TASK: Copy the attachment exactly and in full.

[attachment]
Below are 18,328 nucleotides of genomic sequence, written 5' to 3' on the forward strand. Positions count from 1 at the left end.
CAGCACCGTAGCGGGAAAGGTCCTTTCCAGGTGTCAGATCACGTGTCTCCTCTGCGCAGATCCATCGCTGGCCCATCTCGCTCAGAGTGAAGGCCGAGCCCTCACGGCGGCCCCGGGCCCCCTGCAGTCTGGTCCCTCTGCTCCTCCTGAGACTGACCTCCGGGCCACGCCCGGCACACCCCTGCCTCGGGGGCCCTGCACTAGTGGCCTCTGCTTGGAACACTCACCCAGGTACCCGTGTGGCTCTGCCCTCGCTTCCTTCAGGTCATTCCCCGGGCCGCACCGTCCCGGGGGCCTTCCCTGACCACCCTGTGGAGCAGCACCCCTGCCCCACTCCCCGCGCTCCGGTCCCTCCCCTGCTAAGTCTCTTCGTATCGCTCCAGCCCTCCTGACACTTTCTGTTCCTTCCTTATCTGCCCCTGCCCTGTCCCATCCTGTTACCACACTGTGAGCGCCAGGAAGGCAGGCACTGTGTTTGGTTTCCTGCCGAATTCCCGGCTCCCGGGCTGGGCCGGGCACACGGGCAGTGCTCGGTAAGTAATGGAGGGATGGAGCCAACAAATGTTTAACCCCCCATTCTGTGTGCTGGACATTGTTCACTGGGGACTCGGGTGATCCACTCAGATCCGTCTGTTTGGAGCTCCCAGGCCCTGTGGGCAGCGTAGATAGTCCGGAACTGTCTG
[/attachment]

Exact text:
Below are 18,328 nucleotides of genomic sequence, written 5' to 3' on the forward strand. Positions count from 1 at the left end.
CAGCACCGTAGCGGGAAAGGTCCTTTCCAGGTGTCAGATCACGTGTCTCCTCTGCGCAGATCCATCGCTGGCCCATCTCGCTCAGAGTGAAGGCCGAGCCCTCACGGCGGCCCCGGGCCCCCTGCAGTCTGGTCCCTCTGCTCCTCCTGAGACTGACCTCCGGGCCACGCCCGGCACACCCCTGCCTCGGGGGCCCTGCACTAGTGGCCTCTGCTTGGAACACTCACCCAGGTACCCGTGTGGCTCTGCCCTCGCTTCCTTCAGGTCATTCCCCGGGCCGCACCGTCCCGGGGGCCTTCCCTGACCACCCTGTGGAGCAGCACCCCTGCCCCACTCCCCGCGCTCCGGTCCCTCCCCTGCTAAGTCTCTTCGTATCGCTCCAGCCCTCCTGACACTTTCTGTTCCTTCCTTATCTGCCCCTGCCCTGTCCCATCCTGTTACCACACTGTGAGCGCCAGGAAGGCAGGCACTGTGTTTGGTTTCCTGCCGAATTCCCGGCTCCCGGGCTGGGCCGGGCACACGGGCAGTGCTCGGTAAGTAATGGAGGGATGGAGCCAACAAATGTTTAACCCCCCATTCTGTGTGCTGGACATTGTTCACTGGGGACTCGGGTGATCCACTCAGATCCGTCTGTTTGGAGCTCCCAGGCCCTGTGGGCAGCGTAGATAGTCCGGAACTGTCTG